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Japan signals end to ultra-loose policy as global stocks march higher.

 

Records Keep Tumbling  

Nikkei 225 broke 40k overnight, the Nasdaq Composite and S&P 500 both closed at all-time highs on Friday. Gold too broke out to new highs as US economic data was softer-than-expected, whilst oil was bid as OPEC+ extended its production curbs, worth about 2.2m bpd on paper, for another three months.  

Nevertheless, London remains on the sidelines for this monster rally in Japan, Europe, and the US, with the FTSE 100 down 0.3% at the open on Monday as it continues to struggle to sustain any kind of bid above 7,700. Can the Chancellor pull a rabbit out of the hat to give the city a boost this week?  

  

Land of the Rising Sun 

Emphasis on the ‘rising;’ Japan’s government is considering calling an end to deflation – a move that would undoubtedly herald an end to the extraordinary easy monetary policy. Figures this morning showed capital spending in Japan rose 16.4% in the fourth quarter, suggesting that the country’s technical recession may not be as bad as all that.  

Eyes remain on the yen with Tokyo core CPI inflation data due up later. Last week Japan's core consumer inflation slowed for a third month in January, though it topped expectations. Core CPI slid to 2.0% from 2.3% in December but the Bank of Japan is still expected to begin normalising policy in April.  

It is still the base case, but the more inflation slows the harder the BoJ will find it to move on time. Swiss inflation data and German import prices will also be watched by the market. Hot on the heels of the inflation report from Japan we hear again from the BOJ’s Ueda, who is walking a fine line towards normalising policy this spring.  

 

Overinflated 

Last week we had a sense that inflation remained stubbornly high – core PCE +0.4% month-on-month, 3-month annualized 2.8%, 6-month annualized 2.6% - pre-COVID 2020, it was 1.5%. Euro area inflation likewise remains sticky – headline falling to 2.6% from 2.8%, but above the 2.5% expected, whilst core was notably stubborn at 3.1% vs 2.9% forecast (down from 3.3% in the prior month).  

EURUSD has edged lower this week and twice tested the 1.08 round number support and held as it clings to the longer-term trend line, but the 200-day line is now acting as resistance.  

 

ECB Day on Thursday 

The European Central Bank left rates on hold at its January meeting and pushed back against chatter about early rate cuts. "All in all, members signalled that continuity, caution and patience were still needed," the ECB minutes read. "There was broad consensus among members that it was premature to discuss rate cuts at the present meeting."  

And it would be a big shift were the ECB to change tack this week. "While the initial inflation shock had largely reversed, the task that lay ahead was the reversal of second-round effects, which might prove to be more stubborn," the ECB said. However, it does seem likely that the ECB will adopt a slightly more dovish outlook by opening the door to a potential cut in the summer.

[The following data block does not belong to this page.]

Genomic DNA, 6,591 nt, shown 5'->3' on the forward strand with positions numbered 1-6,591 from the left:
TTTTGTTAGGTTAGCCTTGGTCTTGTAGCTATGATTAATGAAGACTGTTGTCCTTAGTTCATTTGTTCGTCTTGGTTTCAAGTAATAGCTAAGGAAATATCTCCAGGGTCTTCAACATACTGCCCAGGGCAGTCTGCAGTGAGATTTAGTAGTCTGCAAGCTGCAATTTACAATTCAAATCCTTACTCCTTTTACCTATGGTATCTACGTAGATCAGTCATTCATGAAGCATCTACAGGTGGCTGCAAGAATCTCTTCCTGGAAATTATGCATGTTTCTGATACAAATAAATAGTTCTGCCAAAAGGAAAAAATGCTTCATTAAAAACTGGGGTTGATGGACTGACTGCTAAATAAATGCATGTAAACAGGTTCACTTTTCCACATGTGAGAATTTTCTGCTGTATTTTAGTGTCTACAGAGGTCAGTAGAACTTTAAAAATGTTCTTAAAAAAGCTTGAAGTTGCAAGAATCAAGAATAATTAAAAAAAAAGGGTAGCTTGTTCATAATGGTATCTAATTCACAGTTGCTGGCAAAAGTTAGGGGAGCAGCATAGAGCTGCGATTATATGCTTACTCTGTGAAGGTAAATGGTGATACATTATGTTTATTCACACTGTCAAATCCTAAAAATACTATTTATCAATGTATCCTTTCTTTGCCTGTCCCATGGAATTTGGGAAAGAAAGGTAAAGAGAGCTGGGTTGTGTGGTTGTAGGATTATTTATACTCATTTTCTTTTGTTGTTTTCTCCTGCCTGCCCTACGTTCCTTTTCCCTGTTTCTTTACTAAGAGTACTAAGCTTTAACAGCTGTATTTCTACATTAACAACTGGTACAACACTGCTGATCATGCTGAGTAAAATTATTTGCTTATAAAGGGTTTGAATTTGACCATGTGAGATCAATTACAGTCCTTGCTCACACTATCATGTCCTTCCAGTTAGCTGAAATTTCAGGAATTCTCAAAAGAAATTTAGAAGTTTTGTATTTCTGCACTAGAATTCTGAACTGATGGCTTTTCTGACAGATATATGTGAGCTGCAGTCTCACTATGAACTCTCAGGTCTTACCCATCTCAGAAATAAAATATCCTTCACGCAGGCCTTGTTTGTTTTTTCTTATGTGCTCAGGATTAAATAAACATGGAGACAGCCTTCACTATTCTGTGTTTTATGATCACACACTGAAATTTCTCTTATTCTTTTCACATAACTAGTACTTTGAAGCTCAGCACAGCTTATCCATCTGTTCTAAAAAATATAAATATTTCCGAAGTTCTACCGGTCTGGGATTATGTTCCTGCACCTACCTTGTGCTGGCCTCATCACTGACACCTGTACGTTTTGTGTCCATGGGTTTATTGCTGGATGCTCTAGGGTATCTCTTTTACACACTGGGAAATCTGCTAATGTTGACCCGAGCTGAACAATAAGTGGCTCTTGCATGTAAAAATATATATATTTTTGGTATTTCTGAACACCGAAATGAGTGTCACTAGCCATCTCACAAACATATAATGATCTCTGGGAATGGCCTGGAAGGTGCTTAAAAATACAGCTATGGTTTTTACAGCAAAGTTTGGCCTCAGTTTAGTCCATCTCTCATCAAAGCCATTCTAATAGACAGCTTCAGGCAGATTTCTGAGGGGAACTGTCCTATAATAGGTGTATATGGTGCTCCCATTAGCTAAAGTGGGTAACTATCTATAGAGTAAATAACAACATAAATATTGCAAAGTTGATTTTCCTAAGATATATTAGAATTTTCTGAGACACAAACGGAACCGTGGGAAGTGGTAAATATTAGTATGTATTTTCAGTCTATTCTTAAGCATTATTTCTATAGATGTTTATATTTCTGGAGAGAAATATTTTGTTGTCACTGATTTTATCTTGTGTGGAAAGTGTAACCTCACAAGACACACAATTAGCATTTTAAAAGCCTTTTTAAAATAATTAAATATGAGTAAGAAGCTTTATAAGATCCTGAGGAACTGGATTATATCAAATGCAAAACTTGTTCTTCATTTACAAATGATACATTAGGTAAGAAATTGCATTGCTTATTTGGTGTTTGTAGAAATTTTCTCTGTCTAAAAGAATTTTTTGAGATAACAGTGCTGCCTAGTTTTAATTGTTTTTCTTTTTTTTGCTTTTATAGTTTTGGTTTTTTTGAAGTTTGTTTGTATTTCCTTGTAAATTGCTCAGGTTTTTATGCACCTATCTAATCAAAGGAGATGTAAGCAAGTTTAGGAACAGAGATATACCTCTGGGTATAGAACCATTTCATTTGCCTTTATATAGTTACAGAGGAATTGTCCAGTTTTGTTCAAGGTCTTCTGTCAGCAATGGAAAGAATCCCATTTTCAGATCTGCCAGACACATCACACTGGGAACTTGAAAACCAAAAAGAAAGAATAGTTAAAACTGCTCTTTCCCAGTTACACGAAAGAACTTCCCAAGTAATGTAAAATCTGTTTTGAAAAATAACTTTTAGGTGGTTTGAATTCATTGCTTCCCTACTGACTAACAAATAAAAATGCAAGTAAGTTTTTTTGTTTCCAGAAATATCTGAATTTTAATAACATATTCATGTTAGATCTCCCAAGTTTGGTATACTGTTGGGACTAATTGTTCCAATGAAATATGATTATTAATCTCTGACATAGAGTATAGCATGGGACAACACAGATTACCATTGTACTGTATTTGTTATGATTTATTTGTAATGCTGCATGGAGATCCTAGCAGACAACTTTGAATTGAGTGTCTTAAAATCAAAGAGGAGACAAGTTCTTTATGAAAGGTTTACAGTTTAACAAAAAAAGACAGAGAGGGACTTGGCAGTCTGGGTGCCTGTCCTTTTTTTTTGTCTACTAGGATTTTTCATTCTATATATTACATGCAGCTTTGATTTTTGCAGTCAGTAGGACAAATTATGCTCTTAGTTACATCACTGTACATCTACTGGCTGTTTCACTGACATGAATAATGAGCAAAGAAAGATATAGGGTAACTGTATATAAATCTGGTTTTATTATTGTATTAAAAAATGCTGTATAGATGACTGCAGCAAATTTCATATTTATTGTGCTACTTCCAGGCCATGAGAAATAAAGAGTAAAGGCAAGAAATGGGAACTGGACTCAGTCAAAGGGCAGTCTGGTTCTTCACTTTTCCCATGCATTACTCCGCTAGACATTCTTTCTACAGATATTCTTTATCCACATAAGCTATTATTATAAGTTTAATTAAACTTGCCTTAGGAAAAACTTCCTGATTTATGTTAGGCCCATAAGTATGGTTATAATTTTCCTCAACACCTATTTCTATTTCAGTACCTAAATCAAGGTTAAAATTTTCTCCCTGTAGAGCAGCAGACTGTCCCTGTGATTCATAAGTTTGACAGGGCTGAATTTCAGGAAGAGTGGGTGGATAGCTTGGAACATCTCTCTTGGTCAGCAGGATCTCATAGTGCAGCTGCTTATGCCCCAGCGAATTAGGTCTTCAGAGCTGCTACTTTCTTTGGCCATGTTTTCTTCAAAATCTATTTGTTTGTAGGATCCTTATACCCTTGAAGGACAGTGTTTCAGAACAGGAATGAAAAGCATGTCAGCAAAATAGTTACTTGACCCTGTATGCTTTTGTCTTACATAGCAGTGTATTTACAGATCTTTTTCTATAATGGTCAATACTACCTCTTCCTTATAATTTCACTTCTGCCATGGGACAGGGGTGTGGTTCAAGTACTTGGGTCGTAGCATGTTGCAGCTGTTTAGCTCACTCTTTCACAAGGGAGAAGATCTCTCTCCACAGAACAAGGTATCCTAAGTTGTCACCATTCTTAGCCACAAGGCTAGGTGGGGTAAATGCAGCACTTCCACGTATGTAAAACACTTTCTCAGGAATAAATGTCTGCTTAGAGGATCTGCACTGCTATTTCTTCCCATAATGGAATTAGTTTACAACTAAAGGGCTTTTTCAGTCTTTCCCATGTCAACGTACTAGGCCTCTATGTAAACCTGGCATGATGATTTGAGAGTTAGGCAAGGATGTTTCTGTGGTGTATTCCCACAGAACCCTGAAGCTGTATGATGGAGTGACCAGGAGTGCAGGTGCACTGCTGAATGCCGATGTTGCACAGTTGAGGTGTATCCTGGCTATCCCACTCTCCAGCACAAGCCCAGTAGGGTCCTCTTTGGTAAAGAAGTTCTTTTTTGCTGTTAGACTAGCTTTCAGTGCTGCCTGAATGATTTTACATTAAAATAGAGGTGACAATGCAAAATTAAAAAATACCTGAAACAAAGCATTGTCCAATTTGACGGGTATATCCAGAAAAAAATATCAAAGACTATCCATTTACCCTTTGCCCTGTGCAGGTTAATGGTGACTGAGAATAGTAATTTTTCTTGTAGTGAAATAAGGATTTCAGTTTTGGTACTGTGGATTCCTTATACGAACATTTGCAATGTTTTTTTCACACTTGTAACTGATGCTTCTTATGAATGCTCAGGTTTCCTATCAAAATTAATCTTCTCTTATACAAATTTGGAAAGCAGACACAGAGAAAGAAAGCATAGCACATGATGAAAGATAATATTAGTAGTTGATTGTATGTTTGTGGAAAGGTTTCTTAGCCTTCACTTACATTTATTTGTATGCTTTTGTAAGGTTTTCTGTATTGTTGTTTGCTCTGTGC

Of interest this week  

Budget Day in the UK on Wednesday may be of interest – watch for new forecasts on borrowing and tax cuts that could affect gilts and sterling. Also, anything designed to boost investment in UK equities could affect the FTSE.  

Meanwhile, Fed chair Jay Powell begins a two-day testimony about monetary policy before the House Financial Services Committee – an event usually closely followed by market participants for clues about where the FOMC may go next.  

All that matters to the market it seems is the timing of the first rate cut and how far they expect to go with policy easing.  The Bank of Canada’s latest decision on interest rates is expected to see policymakers leave the rates on hold.   

Marine Le Pen launched the RN party’s European parliament campaign on Sunday with a clear lead in the polls…is Europe ready for an earthquake in June?

 

Jobs Day Friday 

January’s jobs report saw payrolls booming, wages surging and unemployment falling. Will the February report convey a similar message of underlying strength in the labour market that belies some other indicators – for example, that all the jobs being added are part-time and that the average workweek fell to 34.1 hours.  

Nevertheless, the strength of the headline numbers ensures the Fed will be cautious about cutting too soon. More strength in February would support the wait-and-see narrative that has seen expectations for rate cuts this year significantly dialled down.  ADP payrolls on Wednesday and JOLTS job openings on Thursday are also to be monitored. 

 

Charts  

Gold rallied strongly to fresh highs after Friday’s weaker-than-expected US ISM manufacturing report pushed the dollar and Treasury yields down. The headline number fell to 47.8 vs 49.5 expected, defying a more robust S&P Global report just a few minutes earlier. 

Gold rallied strongly

 

Sterling continued its run higher this morning after rallying off 1.260 after the US ISM report. 

Sterling continued its run higher this morning

 

WTI – clear extension off the 200-day line with OPEC and co extending roughly 2m bpd of paper cuts to the end of June. CFTC data showed speculators added to their net long positions for a third week in a row.  

WTI clear extension off the 200-day line with OPEC

 


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